Young Firms, Old Capital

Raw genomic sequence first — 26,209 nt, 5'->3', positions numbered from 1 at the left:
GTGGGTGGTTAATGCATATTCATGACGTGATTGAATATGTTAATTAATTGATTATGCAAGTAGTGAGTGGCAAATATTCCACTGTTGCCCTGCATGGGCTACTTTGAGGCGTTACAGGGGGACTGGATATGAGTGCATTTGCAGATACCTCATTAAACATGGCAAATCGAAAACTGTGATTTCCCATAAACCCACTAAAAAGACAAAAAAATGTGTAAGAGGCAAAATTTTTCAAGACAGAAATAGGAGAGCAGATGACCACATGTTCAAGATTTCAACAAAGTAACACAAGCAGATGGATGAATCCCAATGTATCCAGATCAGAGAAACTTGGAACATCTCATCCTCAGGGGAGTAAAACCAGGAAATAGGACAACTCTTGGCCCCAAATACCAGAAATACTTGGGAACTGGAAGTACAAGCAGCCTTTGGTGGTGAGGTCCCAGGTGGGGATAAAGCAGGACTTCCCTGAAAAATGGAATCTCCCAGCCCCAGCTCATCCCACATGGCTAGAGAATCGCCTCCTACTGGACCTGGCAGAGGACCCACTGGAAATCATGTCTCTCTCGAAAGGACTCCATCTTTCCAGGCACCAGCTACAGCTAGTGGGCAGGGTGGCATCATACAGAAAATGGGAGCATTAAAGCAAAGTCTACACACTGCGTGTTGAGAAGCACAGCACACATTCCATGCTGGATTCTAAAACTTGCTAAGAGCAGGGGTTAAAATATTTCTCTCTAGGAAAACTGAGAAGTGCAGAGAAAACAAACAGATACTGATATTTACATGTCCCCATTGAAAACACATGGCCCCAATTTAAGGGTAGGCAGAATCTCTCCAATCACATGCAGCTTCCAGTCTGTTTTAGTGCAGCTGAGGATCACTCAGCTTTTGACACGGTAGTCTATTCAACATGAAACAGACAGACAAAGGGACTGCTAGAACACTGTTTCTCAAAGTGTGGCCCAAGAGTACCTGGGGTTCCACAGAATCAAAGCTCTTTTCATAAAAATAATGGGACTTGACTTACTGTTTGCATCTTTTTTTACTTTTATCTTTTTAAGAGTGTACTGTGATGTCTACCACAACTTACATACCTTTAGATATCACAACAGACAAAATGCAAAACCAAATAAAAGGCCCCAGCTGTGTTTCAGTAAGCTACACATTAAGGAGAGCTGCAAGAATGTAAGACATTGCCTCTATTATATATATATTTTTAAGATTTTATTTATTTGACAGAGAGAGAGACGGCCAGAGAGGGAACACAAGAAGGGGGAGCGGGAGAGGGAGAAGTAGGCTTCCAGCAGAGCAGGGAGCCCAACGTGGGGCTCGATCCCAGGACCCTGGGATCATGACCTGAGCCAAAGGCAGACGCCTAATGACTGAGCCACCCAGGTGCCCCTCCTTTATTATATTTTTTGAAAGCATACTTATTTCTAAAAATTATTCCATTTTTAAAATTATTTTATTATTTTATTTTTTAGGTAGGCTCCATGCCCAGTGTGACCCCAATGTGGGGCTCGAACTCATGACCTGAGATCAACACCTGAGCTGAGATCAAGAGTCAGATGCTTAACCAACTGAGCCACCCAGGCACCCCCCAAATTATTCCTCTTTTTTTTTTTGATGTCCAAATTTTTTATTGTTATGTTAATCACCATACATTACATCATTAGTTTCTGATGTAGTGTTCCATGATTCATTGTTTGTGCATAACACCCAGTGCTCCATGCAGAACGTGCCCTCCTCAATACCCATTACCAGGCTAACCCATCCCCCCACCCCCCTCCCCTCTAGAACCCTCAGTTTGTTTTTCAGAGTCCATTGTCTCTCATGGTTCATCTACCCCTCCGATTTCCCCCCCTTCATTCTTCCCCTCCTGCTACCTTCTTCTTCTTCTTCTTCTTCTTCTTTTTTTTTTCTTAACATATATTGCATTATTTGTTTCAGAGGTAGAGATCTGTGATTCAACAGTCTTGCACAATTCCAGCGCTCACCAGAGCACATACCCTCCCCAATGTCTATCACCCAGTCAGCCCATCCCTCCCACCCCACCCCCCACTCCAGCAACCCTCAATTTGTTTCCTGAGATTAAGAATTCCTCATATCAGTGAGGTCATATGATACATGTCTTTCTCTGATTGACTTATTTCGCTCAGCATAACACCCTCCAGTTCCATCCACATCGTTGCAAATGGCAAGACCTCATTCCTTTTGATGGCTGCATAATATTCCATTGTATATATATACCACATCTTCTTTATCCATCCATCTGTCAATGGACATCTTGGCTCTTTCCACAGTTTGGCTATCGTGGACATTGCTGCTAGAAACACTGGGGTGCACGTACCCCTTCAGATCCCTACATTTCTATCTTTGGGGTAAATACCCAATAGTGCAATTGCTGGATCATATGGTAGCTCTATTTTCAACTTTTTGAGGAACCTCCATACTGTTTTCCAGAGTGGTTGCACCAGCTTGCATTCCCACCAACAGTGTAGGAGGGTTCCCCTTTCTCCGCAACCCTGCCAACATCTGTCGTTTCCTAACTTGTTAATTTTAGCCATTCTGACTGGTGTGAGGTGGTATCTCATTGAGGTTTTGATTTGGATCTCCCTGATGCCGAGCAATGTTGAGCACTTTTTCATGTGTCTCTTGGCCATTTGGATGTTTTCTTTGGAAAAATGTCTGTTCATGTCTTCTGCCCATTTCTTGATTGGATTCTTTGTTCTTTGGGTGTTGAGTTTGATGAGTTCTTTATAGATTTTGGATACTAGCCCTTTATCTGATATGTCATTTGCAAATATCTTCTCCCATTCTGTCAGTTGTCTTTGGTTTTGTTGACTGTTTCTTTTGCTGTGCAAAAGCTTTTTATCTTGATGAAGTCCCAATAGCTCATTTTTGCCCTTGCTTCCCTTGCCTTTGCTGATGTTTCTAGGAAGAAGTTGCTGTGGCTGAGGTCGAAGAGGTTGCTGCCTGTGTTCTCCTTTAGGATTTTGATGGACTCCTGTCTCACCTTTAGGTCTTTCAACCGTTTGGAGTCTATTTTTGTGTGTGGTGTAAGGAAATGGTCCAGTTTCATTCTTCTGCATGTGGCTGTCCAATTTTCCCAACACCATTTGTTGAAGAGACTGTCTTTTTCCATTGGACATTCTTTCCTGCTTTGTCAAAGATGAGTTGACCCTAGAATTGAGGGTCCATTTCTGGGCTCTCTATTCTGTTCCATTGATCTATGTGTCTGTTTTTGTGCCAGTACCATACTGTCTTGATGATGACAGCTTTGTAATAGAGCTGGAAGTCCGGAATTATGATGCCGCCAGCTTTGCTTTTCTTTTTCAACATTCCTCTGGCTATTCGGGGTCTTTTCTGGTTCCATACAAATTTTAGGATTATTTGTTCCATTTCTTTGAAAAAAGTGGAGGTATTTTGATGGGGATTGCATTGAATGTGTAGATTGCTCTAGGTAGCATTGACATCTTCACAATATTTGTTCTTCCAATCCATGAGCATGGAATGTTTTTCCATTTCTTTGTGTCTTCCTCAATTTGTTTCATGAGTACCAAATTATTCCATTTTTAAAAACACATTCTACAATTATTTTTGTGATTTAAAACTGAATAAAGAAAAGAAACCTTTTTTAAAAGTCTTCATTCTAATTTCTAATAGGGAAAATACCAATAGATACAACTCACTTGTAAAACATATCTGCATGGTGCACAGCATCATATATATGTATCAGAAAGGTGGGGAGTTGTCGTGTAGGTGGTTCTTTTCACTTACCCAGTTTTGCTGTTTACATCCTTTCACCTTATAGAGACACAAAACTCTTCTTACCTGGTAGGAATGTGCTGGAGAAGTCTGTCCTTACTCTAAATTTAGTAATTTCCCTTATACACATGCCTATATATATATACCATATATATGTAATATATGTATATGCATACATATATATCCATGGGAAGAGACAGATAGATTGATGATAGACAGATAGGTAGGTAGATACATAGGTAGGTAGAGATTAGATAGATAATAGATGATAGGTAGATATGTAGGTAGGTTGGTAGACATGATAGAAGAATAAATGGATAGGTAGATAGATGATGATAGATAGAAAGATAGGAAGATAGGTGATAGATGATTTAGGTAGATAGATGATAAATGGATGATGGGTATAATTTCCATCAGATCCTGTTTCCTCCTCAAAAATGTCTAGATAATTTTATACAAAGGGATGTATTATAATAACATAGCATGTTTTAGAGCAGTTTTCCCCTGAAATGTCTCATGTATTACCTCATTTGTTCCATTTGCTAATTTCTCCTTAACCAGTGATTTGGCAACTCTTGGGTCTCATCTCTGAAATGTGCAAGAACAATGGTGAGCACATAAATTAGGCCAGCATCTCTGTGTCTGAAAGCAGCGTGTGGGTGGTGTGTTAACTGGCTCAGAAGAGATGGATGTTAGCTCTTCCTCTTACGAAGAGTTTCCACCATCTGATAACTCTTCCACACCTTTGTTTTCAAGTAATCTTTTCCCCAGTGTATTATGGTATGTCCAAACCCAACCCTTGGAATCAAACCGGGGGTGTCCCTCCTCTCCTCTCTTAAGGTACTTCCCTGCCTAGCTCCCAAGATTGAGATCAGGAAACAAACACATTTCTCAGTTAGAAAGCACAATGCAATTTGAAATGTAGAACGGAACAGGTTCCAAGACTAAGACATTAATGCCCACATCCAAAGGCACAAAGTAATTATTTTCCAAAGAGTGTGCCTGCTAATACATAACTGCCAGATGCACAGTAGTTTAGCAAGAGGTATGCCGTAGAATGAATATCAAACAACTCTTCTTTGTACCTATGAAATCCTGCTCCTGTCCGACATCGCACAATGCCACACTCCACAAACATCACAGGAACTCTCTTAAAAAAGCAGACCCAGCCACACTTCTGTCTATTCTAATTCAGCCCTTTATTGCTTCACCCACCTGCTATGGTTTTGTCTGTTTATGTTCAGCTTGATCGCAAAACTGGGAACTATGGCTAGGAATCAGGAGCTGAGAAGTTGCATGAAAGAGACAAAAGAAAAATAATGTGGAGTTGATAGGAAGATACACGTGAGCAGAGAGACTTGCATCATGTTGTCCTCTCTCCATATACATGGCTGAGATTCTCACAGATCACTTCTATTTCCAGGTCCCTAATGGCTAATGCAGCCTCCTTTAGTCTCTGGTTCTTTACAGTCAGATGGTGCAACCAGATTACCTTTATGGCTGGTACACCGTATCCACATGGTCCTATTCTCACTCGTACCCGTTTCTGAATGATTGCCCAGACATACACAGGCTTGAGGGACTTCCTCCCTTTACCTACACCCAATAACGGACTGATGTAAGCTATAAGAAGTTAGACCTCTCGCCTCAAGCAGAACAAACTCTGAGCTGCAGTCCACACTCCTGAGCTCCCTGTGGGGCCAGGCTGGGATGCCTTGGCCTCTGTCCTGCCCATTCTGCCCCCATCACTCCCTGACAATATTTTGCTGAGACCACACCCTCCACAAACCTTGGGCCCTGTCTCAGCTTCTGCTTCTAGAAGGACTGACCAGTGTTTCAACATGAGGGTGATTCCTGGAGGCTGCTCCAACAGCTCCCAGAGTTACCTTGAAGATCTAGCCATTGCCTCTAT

This paper explores the interaction of capital reallocation and entrepreneurship activities. We document a robust fact about young firm investment|that young firms are the predominant buyers of vintage capital, originally owned and seasoned by older, established firms in the same industry and county. Using a sample of transactions covering more than 70,000 models of equipment across a wide range of industries, we show this is true within firm and within machine|that is, as firms age, they transition to newer and newer machines, and as machines age, they are reallocated to younger and younger firms. This pattern is more pronounced when financial constraints are more likely to bind. Because young firms depend on older capital, which in turn tends to trade more locally than new capital, we demonstrate there are returns to local agglomeration among young and old firms. Specifically, the local supply of vintage capital provided by older firms shapes the investment choices and growth of new businesses in the same county and industry just as the existence of local new businesses facilitates machine turnover and capital adjustment in older incumbents.